Blockchain, like all technologies, can be misused, especially when there are risks of authoritarian states, persecution, and unintended consequences. There are risks of bad actors using digital identities, bank accounts, and mobile phones that allow authorities to track people’s choices. Such control might allow authorities to increase surveillance over vulnerable or persecuted populations.
An authoritarian state could use such data collected from refugees against refugees, or nations of the global North that have no sympathy for the movements of refugees and immigrants, to keep refugees in neighbouring countries.
Data ethics studies evaluate moral problems related to data (including generation, recording, curation, processing, dissemination, sharing, and use, for example), algorithms (artificial intelligence, artificial agents, machine learning, and robots), and corresponding practices (responsible innovation, programming, hacking, and professional codes), to form and support morally good solutions (right conducts or values).
Key ethical issues include the re-identification of individuals through data-mining, linking, merging, and re-using large datasets, as well as risks for group privacy, when the identification of types of individuals, independently of the de-identification of each of them, may lead to serious ethical problems, from group discrimination to group-targeted forms of violence.
Automation has significantly increased processing speed but also led to more ethical risks and the need to examine unintended consequences of an automated technology. Scott (2018) raises some powerful ethical questions related to automation, including what happens when there is a mistake or vulnerability in the code?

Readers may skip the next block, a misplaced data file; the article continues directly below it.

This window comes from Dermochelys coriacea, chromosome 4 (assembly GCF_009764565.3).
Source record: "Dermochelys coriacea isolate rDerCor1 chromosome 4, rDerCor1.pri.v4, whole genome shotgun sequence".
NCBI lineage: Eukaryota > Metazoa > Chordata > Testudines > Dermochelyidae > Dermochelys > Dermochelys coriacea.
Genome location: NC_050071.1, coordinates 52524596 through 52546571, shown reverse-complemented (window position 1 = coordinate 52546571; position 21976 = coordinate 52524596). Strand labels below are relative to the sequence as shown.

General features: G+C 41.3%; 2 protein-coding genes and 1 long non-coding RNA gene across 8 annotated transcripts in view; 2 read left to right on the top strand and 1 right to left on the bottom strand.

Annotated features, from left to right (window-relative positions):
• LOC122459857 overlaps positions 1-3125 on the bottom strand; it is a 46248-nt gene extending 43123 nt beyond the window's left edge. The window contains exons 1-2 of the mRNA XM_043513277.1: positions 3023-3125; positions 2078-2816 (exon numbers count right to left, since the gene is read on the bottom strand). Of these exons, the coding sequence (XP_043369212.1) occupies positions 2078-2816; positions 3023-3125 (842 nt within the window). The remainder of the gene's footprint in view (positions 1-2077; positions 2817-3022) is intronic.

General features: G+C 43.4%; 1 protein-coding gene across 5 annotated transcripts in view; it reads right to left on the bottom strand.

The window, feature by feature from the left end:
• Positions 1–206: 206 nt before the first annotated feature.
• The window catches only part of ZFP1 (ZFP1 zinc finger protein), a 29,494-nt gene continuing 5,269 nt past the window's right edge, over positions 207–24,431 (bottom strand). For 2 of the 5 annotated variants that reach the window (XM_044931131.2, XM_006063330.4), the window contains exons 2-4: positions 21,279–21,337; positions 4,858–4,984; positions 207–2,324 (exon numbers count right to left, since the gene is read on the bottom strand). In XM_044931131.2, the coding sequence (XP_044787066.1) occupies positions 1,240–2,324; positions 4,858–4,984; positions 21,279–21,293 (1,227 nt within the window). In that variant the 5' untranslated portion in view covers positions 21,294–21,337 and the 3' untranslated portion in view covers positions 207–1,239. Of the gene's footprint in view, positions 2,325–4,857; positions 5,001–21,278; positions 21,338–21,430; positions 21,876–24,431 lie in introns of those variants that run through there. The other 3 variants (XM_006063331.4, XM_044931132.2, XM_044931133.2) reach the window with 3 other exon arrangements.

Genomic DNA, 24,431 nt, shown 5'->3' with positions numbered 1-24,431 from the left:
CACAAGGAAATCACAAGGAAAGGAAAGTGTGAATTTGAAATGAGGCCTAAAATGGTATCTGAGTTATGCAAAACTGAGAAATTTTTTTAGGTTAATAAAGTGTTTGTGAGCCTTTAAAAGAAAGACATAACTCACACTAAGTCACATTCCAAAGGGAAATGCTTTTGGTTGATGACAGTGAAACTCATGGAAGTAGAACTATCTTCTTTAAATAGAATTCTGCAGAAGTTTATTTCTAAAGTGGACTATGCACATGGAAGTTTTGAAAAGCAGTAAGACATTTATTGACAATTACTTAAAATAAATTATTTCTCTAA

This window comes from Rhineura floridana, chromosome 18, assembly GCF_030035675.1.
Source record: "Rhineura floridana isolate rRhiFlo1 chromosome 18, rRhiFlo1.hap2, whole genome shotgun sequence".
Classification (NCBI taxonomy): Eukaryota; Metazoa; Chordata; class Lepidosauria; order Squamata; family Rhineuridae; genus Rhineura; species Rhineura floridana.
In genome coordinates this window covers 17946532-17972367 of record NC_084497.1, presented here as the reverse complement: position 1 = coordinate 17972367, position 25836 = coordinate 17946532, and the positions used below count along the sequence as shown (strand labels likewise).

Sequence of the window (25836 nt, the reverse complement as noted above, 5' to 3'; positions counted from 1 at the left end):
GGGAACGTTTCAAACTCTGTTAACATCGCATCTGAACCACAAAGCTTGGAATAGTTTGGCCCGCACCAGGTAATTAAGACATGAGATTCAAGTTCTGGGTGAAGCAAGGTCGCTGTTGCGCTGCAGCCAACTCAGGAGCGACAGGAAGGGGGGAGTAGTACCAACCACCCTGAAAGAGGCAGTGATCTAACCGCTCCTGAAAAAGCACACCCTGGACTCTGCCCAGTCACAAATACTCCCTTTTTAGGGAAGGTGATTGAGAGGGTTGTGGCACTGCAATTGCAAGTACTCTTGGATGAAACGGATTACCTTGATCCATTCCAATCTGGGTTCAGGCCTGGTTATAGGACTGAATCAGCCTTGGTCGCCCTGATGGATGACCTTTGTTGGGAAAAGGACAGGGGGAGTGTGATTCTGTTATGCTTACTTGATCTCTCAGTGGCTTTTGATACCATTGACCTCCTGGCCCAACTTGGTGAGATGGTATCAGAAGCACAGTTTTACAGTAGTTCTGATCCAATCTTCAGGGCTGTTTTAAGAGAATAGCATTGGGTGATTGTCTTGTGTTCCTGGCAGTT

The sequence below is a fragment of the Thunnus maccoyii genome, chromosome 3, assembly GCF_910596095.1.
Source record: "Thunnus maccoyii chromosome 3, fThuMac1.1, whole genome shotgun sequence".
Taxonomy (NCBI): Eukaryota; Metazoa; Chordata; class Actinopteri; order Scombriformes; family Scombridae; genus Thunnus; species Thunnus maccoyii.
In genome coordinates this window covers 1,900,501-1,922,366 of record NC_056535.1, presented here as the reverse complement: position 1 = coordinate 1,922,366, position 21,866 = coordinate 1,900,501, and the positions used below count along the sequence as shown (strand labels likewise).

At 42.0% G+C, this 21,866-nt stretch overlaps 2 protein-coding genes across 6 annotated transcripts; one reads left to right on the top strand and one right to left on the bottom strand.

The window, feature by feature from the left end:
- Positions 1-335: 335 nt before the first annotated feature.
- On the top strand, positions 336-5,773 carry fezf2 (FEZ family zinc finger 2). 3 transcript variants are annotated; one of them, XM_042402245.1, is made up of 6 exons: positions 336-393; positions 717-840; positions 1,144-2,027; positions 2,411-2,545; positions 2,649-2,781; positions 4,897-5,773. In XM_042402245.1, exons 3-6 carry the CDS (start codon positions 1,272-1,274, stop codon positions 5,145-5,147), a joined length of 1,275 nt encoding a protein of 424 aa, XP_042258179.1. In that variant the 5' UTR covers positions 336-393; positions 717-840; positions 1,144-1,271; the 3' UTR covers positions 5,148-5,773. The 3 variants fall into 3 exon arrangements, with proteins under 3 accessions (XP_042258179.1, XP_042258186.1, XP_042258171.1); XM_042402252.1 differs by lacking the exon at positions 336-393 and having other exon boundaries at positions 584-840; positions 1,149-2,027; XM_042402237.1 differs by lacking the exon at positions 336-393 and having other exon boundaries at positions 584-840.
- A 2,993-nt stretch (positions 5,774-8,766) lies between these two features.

At the heart of ethical considerations for blockchain lies consumer protection. The vast amount of personal and private data stored creates a number of points for consumer vulnerability. Sensitive, personally identifiable information for some of the most vulnerable people in the world is also being generated and made accessible across agencies, inevitably introducing a greater risk of data breaches.
Decentralized autonomous organisations
While DAOs have been widely promoted by blockchain proponents as providing transparency and trust, it is increasingly evident that DAOs are still in an experimental stage; there are also a large number of information asymmetries that may exist in a DAO and participant ambitions, motivations, values, or priorities are not transparent. When automatically executable contracts such as those that underpinned the DAO are exploited, there is little legal recourse for those affected. Goodell and Aste argue that for blockchain to be widely distributed in any given investment community, there must be some degree of adaptation with traditional ways of operating by introducing regulation.
What does all this mean?
There is certainly scope for greater ethical reflection and purposeful consideration of ethics in the design of blockchain and DeFi applications. This should include:
- Encourage greater ethical reflection from developers during design.
- Connect developers more closely to the ethical outcomes of their decisions and algorithms.
- Encourage community and network to take a more active and demanding stance on ethics.
- Encourage community and network to understand what is happening behind the scenes with governance and decisions.
Blockchain can have ethical impacts at the technology, application, and societal levels. It is important that these are considered and built into system design with intentionality.
While the promise of automation and decentralisation is attractive, it is important to avoid the inadvertent facilitation of unethical conduct. Blockchain technology is a conditional good; it is only as beneficial and useful as the care that is taken to make it. As Simon Langstaff said “get the ethics right and we will be able to look back at this time of decision without regret”.